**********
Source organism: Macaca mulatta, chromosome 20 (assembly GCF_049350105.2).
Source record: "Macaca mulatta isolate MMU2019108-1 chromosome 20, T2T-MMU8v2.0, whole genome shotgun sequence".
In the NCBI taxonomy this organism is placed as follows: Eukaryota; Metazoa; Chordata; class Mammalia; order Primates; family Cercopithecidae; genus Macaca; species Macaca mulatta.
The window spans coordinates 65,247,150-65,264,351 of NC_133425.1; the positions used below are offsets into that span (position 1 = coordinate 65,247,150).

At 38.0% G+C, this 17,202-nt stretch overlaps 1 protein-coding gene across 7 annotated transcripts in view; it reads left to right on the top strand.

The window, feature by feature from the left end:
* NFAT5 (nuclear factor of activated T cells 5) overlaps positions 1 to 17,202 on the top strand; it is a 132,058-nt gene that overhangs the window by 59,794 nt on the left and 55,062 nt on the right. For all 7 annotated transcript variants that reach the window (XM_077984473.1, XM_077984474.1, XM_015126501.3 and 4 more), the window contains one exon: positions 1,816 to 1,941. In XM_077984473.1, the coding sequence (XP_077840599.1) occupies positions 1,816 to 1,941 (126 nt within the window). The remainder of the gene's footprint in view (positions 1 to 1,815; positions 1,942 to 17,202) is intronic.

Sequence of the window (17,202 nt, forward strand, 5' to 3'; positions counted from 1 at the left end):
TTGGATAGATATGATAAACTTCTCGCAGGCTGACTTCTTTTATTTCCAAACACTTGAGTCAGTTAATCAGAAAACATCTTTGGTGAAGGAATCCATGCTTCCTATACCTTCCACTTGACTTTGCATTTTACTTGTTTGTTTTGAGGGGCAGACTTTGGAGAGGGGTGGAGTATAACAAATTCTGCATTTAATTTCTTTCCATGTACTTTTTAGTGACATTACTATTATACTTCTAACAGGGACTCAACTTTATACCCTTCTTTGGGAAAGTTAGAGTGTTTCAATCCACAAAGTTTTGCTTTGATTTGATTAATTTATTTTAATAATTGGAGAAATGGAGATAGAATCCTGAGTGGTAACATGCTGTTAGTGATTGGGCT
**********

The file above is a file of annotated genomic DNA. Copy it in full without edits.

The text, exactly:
Source organism: Macaca mulatta, chromosome 20 (assembly GCF_049350105.2).
Source record: "Macaca mulatta isolate MMU2019108-1 chromosome 20, T2T-MMU8v2.0, whole genome shotgun sequence".
In the NCBI taxonomy this organism is placed as follows: Eukaryota; Metazoa; Chordata; class Mammalia; order Primates; family Cercopithecidae; genus Macaca; species Macaca mulatta.
The window spans coordinates 65,247,150-65,264,351 of NC_133425.1; the positions used below are offsets into that span (position 1 = coordinate 65,247,150).

At 38.0% G+C, this 17,202-nt stretch overlaps 1 protein-coding gene across 7 annotated transcripts in view; it reads left to right on the top strand.

The window, feature by feature from the left end:
* NFAT5 (nuclear factor of activated T cells 5) overlaps positions 1 to 17,202 on the top strand; it is a 132,058-nt gene that overhangs the window by 59,794 nt on the left and 55,062 nt on the right. For all 7 annotated transcript variants that reach the window (XM_077984473.1, XM_077984474.1, XM_015126501.3 and 4 more), the window contains one exon: positions 1,816 to 1,941. In XM_077984473.1, the coding sequence (XP_077840599.1) occupies positions 1,816 to 1,941 (126 nt within the window). The remainder of the gene's footprint in view (positions 1 to 1,815; positions 1,942 to 17,202) is intronic.

Sequence of the window (17,202 nt, forward strand, 5' to 3'; positions counted from 1 at the left end):
TTGGATAGATATGATAAACTTCTCGCAGGCTGACTTCTTTTATTTCCAAACACTTGAGTCAGTTAATCAGAAAACATCTTTGGTGAAGGAATCCATGCTTCCTATACCTTCCACTTGACTTTGCATTTTACTTGTTTGTTTTGAGGGGCAGACTTTGGAGAGGGGTGGAGTATAACAAATTCTGCATTTAATTTCTTTCCATGTACTTTTTAGTGACATTACTATTATACTTCTAACAGGGACTCAACTTTATACCCTTCTTTGGGAAAGTTAGAGTGTTTCAATCCACAAAGTTTTGCTTTGATTTGATTAATTTATTTTAATAATTGGAGAAATGGAGATAGAATCCTGAGTGGTAACATGCTGTTAGTGATTGGGCT